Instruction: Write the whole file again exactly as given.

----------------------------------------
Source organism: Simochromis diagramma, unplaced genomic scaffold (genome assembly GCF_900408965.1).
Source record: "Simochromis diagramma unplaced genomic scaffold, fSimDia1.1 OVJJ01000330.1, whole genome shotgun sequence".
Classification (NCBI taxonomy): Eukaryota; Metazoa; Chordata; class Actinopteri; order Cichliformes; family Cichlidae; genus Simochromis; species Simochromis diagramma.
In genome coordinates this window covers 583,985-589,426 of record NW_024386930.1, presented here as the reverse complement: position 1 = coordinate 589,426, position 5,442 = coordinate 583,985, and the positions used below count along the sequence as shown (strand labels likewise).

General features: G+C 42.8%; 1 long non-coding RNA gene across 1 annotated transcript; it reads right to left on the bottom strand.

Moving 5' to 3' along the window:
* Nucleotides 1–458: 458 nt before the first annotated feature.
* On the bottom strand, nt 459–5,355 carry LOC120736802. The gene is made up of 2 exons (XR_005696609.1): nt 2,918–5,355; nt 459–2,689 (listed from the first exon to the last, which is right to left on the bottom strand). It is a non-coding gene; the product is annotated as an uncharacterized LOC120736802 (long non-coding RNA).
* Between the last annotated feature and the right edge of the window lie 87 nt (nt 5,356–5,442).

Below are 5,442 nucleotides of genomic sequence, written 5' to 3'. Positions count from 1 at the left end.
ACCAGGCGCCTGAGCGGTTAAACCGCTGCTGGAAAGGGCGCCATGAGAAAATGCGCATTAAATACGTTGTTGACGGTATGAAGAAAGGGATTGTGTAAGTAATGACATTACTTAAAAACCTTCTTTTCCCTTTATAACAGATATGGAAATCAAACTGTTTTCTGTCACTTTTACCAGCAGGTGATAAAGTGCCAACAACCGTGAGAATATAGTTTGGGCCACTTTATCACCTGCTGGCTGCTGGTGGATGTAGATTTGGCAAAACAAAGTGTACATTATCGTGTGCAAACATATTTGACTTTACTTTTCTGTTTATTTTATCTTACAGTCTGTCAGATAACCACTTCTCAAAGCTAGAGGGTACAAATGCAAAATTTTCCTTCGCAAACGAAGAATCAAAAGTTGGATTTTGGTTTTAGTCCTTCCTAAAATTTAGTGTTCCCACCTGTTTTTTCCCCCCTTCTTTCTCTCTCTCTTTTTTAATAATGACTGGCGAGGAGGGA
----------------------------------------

Source organism: Simochromis diagramma, unplaced genomic scaffold (genome assembly GCF_900408965.1).
Source record: "Simochromis diagramma unplaced genomic scaffold, fSimDia1.1 OVJJ01000330.1, whole genome shotgun sequence".
Classification (NCBI taxonomy): Eukaryota; Metazoa; Chordata; class Actinopteri; order Cichliformes; family Cichlidae; genus Simochromis; species Simochromis diagramma.
In genome coordinates this window covers 583,985-589,426 of record NW_024386930.1, presented here as the reverse complement: position 1 = coordinate 589,426, position 5,442 = coordinate 583,985, and the positions used below count along the sequence as shown (strand labels likewise).

General features: G+C 42.8%; 1 long non-coding RNA gene across 1 annotated transcript; it reads right to left on the bottom strand.

Moving 5' to 3' along the window:
* Nucleotides 1–458: 458 nt before the first annotated feature.
* On the bottom strand, nt 459–5,355 carry LOC120736802. The gene is made up of 2 exons (XR_005696609.1): nt 2,918–5,355; nt 459–2,689 (listed from the first exon to the last, which is right to left on the bottom strand). It is a non-coding gene; the product is annotated as an uncharacterized LOC120736802 (long non-coding RNA).
* Between the last annotated feature and the right edge of the window lie 87 nt (nt 5,356–5,442).

Below are 5,442 nucleotides of genomic sequence, written 5' to 3'. Positions count from 1 at the left end.
ACCAGGCGCCTGAGCGGTTAAACCGCTGCTGGAAAGGGCGCCATGAGAAAATGCGCATTAAATACGTTGTTGACGGTATGAAGAAAGGGATTGTGTAAGTAATGACATTACTTAAAAACCTTCTTTTCCCTTTATAACAGATATGGAAATCAAACTGTTTTCTGTCACTTTTACCAGCAGGTGATAAAGTGCCAACAACCGTGAGAATATAGTTTGGGCCACTTTATCACCTGCTGGCTGCTGGTGGATGTAGATTTGGCAAAACAAAGTGTACATTATCGTGTGCAAACATATTTGACTTTACTTTTCTGTTTATTTTATCTTACAGTCTGTCAGATAACCACTTCTCAAAGCTAGAGGGTACAAATGCAAAATTTTCCTTCGCAAACGAAGAATCAAAAGTTGGATTTTGGTTTTAGTCCTTCCTAAAATTTAGTGTTCCCACCTGTTTTTTCCCCCCTTCTTTCTCTCTCTCTTTTTTAATAATGACTGGCGAGGAGGGA